Adopting CTC from Scratch in Ethiopia (Special Supplement 2)
By Hedwig Deconinck (SC-US Ethiopia)
Save the Children USA (SC-US) implemented an emergency health and nutrition programme in Sidama zone of SNNP region of Ethiopia, in response to the 2003 food crisis. Historically Sidama was one of the most food secure zones of Ethiopia, classically a rich coffee growing area, situated in the enset1-belt of Ethiopia. Over the last few years, however, erratic rainfall associated with an exhausted economy has led to failing agriculture, decline of coffee and livestock markets, reduction in land holdings and subsequently, threatened lives and livelihoods. Other contextual factors in the region include inadequate health access, inappropriate child feeding and caring practices, poor water and sanitation and high population pressure. During 2003, these factors combined to produce a rapid deterioration in the nutritional status of the population. A nutrition survey carried out in Awassa Zuria district in April 2003, gave alarming results2 and triggered our emergency response.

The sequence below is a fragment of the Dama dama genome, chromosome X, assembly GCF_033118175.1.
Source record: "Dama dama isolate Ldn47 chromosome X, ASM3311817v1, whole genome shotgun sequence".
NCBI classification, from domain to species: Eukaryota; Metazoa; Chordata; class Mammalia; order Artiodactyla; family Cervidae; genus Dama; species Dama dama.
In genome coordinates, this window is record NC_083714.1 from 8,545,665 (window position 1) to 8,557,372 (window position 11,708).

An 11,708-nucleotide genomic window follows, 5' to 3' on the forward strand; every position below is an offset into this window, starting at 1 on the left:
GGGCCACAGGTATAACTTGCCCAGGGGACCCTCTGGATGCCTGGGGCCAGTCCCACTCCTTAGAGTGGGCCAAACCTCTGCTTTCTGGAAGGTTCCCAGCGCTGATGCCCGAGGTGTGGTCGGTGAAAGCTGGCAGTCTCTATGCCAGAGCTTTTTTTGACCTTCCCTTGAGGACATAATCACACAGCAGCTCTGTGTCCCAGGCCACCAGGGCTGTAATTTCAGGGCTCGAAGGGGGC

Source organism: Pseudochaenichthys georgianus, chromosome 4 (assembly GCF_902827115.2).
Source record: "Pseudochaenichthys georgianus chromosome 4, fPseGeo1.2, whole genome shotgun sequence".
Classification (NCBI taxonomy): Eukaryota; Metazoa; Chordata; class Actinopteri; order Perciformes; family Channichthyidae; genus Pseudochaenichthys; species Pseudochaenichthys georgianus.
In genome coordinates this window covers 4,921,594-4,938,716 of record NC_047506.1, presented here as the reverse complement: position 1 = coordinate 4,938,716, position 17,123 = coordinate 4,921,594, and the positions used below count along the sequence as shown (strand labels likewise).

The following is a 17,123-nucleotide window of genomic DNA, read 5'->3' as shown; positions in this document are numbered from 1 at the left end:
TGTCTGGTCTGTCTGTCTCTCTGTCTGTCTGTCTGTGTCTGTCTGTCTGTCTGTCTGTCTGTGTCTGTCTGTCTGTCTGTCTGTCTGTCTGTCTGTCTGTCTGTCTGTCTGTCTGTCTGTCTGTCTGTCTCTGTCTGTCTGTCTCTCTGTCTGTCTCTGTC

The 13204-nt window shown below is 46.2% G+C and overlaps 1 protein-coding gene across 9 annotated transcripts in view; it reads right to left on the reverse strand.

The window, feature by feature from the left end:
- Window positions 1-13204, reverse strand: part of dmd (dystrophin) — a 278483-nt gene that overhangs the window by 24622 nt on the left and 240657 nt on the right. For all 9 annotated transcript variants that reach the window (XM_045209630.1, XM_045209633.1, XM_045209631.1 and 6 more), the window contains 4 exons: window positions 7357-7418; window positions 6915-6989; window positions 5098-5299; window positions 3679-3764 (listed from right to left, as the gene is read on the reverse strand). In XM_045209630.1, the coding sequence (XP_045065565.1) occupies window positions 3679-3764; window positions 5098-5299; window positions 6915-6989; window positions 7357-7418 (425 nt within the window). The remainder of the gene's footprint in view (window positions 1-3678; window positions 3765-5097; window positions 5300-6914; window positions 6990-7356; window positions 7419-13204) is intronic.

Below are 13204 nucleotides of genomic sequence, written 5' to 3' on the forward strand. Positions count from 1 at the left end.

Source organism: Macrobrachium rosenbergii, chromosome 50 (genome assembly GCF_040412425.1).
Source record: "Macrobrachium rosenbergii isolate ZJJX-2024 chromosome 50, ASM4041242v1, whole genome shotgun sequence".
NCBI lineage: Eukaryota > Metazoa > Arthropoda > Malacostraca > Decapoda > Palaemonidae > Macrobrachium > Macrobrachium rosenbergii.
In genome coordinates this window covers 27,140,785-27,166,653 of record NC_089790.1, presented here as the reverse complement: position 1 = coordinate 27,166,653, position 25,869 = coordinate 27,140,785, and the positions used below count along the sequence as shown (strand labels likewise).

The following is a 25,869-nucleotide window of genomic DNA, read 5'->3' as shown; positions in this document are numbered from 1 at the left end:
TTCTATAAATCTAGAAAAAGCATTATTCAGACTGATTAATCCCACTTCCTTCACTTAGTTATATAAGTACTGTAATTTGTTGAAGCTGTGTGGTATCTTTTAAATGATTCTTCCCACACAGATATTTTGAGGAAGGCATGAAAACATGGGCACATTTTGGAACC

SC-US started health and nutrition response activities on April 20, 2003 and over the next seven months, opened 12 centrebased Therapeutic Feeding Centres (TFCs). These were followed by three outpatient therapeutic programme (OTP) sites, and eight supplementary feeding programme (SFP) sites in 11 woredas.